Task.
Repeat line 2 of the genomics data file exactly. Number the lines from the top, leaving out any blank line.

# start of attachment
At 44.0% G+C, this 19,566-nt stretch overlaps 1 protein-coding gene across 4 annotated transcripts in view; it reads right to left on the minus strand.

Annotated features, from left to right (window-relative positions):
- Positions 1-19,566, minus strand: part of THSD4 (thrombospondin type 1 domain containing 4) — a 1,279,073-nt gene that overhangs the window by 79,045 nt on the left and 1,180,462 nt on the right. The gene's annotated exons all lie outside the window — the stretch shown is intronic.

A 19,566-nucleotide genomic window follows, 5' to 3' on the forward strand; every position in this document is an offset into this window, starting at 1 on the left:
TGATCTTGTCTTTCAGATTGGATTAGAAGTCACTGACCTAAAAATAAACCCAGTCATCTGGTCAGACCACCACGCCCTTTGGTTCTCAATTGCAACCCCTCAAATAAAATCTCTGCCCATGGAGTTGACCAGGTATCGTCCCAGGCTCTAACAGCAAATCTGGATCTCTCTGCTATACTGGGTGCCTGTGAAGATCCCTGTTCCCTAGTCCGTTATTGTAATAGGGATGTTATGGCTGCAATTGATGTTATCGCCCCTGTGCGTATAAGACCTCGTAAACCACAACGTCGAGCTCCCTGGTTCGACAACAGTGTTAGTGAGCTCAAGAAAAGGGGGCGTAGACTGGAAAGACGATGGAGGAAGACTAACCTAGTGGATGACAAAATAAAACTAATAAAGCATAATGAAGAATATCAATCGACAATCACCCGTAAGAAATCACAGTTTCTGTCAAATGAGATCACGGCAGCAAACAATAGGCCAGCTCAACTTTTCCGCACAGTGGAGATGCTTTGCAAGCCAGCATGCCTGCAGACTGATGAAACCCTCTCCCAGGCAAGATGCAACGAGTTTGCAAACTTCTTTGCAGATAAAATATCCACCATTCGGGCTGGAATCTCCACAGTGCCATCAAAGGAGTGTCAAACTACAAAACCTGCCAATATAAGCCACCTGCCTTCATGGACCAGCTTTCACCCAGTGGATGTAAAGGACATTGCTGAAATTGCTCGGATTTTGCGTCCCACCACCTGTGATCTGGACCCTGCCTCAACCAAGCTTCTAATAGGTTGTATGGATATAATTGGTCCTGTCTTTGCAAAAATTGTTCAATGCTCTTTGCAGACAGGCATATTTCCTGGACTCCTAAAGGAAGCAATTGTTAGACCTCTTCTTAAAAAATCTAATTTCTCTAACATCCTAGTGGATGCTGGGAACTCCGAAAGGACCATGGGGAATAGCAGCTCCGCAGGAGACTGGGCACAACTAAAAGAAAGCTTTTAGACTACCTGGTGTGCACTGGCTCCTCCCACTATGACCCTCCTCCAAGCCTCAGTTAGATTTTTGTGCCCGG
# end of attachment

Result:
Annotated features, from left to right (window-relative positions):